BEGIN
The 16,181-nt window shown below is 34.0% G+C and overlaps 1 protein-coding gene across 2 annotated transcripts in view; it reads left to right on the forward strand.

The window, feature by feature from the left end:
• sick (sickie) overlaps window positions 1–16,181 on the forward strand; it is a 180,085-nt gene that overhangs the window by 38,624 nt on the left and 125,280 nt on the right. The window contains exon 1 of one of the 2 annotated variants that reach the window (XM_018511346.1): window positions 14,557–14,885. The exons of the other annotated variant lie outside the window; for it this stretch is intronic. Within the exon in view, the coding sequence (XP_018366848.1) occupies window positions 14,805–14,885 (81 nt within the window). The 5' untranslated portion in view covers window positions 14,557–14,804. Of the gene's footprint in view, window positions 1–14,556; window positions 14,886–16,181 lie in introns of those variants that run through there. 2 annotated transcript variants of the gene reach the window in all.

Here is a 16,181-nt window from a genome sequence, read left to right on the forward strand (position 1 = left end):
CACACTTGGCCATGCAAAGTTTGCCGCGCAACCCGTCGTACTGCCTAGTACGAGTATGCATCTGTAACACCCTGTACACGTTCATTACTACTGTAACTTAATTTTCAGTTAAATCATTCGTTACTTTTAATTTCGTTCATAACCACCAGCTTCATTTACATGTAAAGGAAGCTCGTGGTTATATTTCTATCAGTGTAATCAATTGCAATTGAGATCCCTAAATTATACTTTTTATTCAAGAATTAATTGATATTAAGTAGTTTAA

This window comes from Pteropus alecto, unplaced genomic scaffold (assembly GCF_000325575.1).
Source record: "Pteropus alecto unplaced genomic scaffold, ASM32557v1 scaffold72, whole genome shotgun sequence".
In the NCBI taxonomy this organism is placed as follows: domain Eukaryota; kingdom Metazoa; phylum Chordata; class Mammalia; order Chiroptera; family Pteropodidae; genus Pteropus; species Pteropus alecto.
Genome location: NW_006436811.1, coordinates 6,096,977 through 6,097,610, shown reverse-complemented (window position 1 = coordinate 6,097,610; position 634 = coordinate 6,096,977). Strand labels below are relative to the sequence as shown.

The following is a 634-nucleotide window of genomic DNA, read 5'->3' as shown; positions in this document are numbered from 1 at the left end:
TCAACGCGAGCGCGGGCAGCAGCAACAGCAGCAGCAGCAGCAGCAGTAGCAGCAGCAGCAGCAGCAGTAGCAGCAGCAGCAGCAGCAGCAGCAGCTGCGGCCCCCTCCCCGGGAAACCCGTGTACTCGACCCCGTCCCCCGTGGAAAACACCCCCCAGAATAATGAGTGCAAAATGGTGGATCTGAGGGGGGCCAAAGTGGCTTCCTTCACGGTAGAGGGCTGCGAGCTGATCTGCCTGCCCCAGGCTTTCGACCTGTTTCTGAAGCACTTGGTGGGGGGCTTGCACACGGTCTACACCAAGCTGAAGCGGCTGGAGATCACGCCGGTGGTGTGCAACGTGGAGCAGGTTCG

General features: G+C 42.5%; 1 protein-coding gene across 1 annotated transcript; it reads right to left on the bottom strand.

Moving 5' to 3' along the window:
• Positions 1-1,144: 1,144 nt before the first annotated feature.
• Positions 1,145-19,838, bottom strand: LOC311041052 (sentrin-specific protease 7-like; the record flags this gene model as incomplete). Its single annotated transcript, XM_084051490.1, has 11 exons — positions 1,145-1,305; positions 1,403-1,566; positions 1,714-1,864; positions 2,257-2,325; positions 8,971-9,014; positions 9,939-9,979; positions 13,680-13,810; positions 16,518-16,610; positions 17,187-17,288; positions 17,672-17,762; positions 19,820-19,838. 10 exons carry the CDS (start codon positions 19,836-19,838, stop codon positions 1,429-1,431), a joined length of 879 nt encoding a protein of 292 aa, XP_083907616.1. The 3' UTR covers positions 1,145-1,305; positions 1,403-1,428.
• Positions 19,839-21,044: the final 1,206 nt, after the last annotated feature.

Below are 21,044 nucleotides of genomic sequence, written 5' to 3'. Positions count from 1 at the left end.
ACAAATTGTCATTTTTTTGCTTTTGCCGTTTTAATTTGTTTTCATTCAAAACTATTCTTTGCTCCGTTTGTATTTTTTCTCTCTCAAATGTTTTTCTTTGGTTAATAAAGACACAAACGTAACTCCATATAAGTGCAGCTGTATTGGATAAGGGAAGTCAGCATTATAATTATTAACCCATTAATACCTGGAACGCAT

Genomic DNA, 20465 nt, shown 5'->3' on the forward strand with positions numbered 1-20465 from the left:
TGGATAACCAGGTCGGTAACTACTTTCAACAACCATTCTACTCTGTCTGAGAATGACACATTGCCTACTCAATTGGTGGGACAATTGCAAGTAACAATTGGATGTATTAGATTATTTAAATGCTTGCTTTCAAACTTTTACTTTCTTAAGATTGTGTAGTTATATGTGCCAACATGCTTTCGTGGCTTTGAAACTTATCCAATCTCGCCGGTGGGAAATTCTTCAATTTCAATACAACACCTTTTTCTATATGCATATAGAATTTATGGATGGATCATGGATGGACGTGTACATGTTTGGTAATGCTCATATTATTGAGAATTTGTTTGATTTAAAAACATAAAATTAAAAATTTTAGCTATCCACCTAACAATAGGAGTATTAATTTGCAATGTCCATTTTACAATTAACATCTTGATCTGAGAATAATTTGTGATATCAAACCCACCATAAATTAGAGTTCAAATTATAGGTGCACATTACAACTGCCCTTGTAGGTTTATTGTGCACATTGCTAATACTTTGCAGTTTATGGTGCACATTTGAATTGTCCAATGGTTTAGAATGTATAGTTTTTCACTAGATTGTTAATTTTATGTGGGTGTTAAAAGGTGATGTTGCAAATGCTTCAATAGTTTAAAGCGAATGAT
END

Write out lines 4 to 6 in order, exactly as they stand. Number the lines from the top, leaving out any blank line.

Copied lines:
Here is a 16,181-nt window from a genome sequence, read left to right on the forward strand (position 1 = left end):
CACACTTGGCCATGCAAAGTTTGCCGCGCAACCCGTCGTACTGCCTAGTACGAGTATGCATCTGTAACACCCTGTACACGTTCATTACTACTGTAACTTAATTTTCAGTTAAATCATTCGTTACTTTTAATTTCGTTCATAACCACCAGCTTCATTTACATGTAAAGGAAGCTCGTGGTTATATTTCTATCAGTGTAATCAATTGCAATTGAGATCCCTAAATTATACTTTTTATTCAAGAATTAATTGATATTAAGTAGTTTAA

This window comes from Pteropus alecto, unplaced genomic scaffold (assembly GCF_000325575.1).